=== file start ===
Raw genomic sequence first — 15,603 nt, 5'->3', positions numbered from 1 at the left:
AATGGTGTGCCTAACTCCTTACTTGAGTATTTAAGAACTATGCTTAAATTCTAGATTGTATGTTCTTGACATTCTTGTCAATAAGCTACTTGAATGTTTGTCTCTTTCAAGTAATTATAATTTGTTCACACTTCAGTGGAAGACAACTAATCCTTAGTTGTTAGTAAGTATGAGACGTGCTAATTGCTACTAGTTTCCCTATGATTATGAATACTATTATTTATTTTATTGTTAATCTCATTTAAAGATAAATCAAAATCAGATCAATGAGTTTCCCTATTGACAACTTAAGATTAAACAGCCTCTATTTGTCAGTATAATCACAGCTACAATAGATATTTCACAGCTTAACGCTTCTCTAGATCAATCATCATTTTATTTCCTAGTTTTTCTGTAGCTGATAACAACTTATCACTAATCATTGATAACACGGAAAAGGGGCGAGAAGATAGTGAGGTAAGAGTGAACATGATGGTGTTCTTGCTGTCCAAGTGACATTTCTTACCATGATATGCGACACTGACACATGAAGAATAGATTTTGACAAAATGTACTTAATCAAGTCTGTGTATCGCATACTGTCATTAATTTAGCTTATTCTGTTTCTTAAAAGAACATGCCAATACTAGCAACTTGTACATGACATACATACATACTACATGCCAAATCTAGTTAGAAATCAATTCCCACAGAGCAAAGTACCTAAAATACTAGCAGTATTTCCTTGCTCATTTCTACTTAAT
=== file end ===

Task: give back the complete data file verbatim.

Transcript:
Raw genomic sequence first — 15,603 nt, 5'->3', positions numbered from 1 at the left:
AATGGTGTGCCTAACTCCTTACTTGAGTATTTAAGAACTATGCTTAAATTCTAGATTGTATGTTCTTGACATTCTTGTCAATAAGCTACTTGAATGTTTGTCTCTTTCAAGTAATTATAATTTGTTCACACTTCAGTGGAAGACAACTAATCCTTAGTTGTTAGTAAGTATGAGACGTGCTAATTGCTACTAGTTTCCCTATGATTATGAATACTATTATTTATTTTATTGTTAATCTCATTTAAAGATAAATCAAAATCAGATCAATGAGTTTCCCTATTGACAACTTAAGATTAAACAGCCTCTATTTGTCAGTATAATCACAGCTACAATAGATATTTCACAGCTTAACGCTTCTCTAGATCAATCATCATTTTATTTCCTAGTTTTTCTGTAGCTGATAACAACTTATCACTAATCATTGATAACACGGAAAAGGGGCGAGAAGATAGTGAGGTAAGAGTGAACATGATGGTGTTCTTGCTGTCCAAGTGACATTTCTTACCATGATATGCGACACTGACACATGAAGAATAGATTTTGACAAAATGTACTTAATCAAGTCTGTGTATCGCATACTGTCATTAATTTAGCTTATTCTGTTTCTTAAAAGAACATGCCAATACTAGCAACTTGTACATGACATACATACATACTACATGCCAAATCTAGTTAGAAATCAATTCCCACAGAGCAAAGTACCTAAAATACTAGCAGTATTTCCTTGCTCATTTCTACTTAAT